Also, if you have a good Mexican Market that makes carnitas or chicaronnes, you can often buy a small tub of manteca for practically nothing. This is browned, so has more limited use, but still delicious for refritos. I don't tend to make refritos, just frijoles de olla, since the last thing I need is more fat in my diet, but they sure are good.

                1. re: dkenworthy

                  I have a question about 'rendering fat'. I thought when, for example, I cook bacon and save the drippings, that this was rendering fat. You mention covering the fat with water and simmer until the fat is rendered.

                  Is this 2 ways of doing the same thing or is what I'm doing when frying bacon not rendering fat? If it is 2 ways of doing the same thing, then why would you use water in the process?

                  1. re: jackrugby

                    DK is referring to the process of rendering fat from the Fat Back of the Pork rather than from Bacon... they are different animals (well not really)... Fat Back is for making large quantities of lard, with a clean (if pork flavor can be discribed as clean) pork flavor.

                    Bacon drippings are a great product but that lard takes on the bacon flavor (smokey, molasses etc.,) which is great but no always wanted (i.e., Chocolate Macademia cookies or for deep frying).

                    Another major method used is to collect the drippings from Carnitas & Chicharron making which will yield a tan, very flavorful lard... with some limitations on frying over high heat.

                    Yet another method is the Asiento (bits of browned pork skin & flesh, mixed with lard also leftover from Chicharron making)... this is heavenly when smeared on warm tortillas, sopes, toasted bread etc.,

                    1. re: jackrugby

                      both are rendering fat.

                      i often use the water method with duck fat. protection against burning

                      1. re: jackrugby

                        You can render fat from any part of the pig in either of two ways: dry or wet. Wet rendering is done with boiling water or steam, and results in a white, relatively pure lard with a neutral flavor and a high smoke point. Dry rendering is done in an oven, skillet, or deep fryer; no water is involved in the process, so the fat browns a little (or a lot). The color is darker, the flavor is more pronounced, and the smoke point is lower.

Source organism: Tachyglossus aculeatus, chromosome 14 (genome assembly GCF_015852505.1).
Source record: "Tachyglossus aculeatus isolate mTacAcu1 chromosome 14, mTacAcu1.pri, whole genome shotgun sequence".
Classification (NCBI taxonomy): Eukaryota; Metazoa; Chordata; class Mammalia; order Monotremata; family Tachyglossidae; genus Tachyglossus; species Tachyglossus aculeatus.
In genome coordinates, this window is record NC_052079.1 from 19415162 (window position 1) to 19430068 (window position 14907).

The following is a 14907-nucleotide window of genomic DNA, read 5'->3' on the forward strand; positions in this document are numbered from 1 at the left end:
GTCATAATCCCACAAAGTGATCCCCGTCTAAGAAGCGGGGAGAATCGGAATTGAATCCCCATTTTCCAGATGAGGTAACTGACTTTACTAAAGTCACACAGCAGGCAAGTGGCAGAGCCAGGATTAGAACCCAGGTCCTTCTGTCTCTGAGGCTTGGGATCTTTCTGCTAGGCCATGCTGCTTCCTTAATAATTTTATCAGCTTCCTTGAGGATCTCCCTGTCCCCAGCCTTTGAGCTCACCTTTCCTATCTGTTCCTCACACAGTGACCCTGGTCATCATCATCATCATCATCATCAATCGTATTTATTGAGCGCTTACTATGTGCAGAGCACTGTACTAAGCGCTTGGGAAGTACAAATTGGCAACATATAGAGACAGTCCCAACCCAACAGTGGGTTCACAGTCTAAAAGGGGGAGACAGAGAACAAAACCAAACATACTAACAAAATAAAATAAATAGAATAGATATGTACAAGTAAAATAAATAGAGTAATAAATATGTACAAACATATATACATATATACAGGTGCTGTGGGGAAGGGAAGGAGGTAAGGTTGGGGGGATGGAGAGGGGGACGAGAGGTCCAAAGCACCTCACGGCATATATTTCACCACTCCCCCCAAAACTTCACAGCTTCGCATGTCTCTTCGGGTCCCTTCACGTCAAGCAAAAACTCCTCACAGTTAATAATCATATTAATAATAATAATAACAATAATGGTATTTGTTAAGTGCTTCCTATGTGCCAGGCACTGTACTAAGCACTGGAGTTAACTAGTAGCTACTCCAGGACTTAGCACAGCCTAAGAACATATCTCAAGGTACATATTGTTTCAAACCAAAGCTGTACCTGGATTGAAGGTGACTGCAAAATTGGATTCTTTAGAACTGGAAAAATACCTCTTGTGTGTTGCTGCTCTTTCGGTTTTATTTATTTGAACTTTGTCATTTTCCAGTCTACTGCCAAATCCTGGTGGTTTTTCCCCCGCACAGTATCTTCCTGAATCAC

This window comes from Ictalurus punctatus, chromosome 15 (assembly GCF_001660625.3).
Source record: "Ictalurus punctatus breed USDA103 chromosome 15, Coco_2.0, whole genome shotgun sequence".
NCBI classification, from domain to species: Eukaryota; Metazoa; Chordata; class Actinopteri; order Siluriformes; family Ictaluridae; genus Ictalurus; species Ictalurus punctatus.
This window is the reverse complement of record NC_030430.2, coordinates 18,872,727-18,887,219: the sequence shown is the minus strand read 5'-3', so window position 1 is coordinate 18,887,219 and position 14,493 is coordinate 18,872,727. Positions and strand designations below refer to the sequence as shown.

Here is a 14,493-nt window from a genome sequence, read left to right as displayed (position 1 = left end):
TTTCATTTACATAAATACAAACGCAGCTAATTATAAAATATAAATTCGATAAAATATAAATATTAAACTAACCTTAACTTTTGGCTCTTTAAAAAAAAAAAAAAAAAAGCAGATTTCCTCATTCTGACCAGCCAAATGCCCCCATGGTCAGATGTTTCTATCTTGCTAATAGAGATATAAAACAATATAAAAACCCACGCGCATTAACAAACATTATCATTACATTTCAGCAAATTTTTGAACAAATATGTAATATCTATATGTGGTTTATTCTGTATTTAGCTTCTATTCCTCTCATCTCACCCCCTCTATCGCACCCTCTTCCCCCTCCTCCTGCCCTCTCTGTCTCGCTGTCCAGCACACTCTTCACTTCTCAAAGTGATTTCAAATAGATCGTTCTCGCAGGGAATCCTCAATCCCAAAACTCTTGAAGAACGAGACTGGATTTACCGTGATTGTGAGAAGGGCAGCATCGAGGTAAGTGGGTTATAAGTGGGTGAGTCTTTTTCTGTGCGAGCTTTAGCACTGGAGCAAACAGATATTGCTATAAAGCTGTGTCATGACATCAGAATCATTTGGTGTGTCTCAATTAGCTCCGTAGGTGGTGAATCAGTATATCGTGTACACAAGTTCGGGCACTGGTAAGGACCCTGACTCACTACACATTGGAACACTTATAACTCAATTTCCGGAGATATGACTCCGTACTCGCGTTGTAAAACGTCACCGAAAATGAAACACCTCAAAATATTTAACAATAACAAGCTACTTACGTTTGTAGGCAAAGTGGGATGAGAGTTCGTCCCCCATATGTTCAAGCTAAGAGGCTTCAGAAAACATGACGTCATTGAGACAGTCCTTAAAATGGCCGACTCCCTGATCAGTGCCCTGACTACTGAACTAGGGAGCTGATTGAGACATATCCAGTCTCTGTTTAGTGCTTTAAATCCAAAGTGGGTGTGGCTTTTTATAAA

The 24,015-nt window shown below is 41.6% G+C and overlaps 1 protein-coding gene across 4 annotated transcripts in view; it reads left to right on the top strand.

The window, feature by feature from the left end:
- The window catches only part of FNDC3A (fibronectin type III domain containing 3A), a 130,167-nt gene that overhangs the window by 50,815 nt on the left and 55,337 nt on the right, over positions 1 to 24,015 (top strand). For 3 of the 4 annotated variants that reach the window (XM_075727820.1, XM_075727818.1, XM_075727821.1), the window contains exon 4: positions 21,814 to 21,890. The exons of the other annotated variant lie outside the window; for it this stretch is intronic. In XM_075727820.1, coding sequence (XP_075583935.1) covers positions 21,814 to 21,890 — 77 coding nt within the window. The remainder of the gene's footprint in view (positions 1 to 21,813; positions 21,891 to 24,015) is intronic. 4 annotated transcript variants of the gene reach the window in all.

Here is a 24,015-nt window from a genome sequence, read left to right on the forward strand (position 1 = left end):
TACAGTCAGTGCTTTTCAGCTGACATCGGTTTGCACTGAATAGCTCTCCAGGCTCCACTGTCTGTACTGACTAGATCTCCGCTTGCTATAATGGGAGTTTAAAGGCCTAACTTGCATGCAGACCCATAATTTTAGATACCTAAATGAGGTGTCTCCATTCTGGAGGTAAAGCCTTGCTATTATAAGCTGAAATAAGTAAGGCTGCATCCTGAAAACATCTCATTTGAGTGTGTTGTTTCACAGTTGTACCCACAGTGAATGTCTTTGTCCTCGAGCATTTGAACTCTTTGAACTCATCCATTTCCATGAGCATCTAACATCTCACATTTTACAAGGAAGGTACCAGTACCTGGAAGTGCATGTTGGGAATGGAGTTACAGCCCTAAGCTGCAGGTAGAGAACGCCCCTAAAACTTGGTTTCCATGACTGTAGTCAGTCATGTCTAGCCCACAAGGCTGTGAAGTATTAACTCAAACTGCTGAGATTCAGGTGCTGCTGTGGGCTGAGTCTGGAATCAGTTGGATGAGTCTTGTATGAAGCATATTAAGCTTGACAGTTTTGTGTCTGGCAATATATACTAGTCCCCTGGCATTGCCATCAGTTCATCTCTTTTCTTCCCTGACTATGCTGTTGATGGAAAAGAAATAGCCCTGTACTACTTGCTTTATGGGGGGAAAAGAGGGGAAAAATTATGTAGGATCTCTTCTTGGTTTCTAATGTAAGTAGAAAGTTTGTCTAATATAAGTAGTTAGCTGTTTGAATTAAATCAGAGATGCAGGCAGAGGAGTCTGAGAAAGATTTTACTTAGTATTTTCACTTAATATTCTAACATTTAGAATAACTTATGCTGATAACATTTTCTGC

So the reason you wet-render lard is because it produces a more versatile (but less succulent) end product. I put 20 pounds of pig fat (free when the meat dept. at the local grocery puts pork shoulder on sale) on a meat rack in a big pressure canner over a quart of water, steam it at 15 pounds for an hour, and strain and freeze the results.

                2. unless you have issues with pork, lard is essential. and that's not any pork fat, but what is properly rendered which is actually much healthier than it sounds.

                  1 Reply
                  1. re: hill food

                    I learned from my cook in Mexico to save the fat from chorizo and substitute it for lard in refried's and frijoles charros. Works for me. And refrieds BEG for a habanero sauce; El Yucateco works if you abhor vinegar the way Eat Nopal does. I make my own, with minced habanero and white vinegar.

                  2. Traditional frijoles refritos can run the gamut from a mashed pasty consistency to that having a more whole bean consistency. That being said, more traditionally speaking about half your pot of beans should be mashed and the rest left in a whole bean state. Now as to 'flavor' if you're talking tradtional, there to is a couple of ways to go. Just salting isn't going to cut it, unless you just like salty beans. And neither is canola oil. Lard and or bacon grease is a must. Other flavor boosters include garlic powder and chicken bouillon powder.

                    4 Replies
                    1. re: crt

                      Agreed that the textures can vary.

                      My husband (who prefers a more pasty consistency) also is sure to add epazote when he can find it.

                      1. re: Cachetes

                        Had never heard of epazote, until your post. Interesting spice. I linked to a couple of 'Ads by Google' at a Mexican food web site and read up on it. Here's one where your husband can purchase it online from. Hope this helps him out with the 'when he can find it' problem.


                        1. re: crt

                          Wow - thanks! He loves all things spice, so he'll love this find.

                          1. re: Cachetes

                            I wish I liked epazote- it's too disgusting for words to me, and I NEVER say that about herbs, usually.

                            That said, grow some- it will come up like a weed every year from now to kingdom come- only have to not let it go wild, because it stinks and will always leave you with a crop next year. If you like it.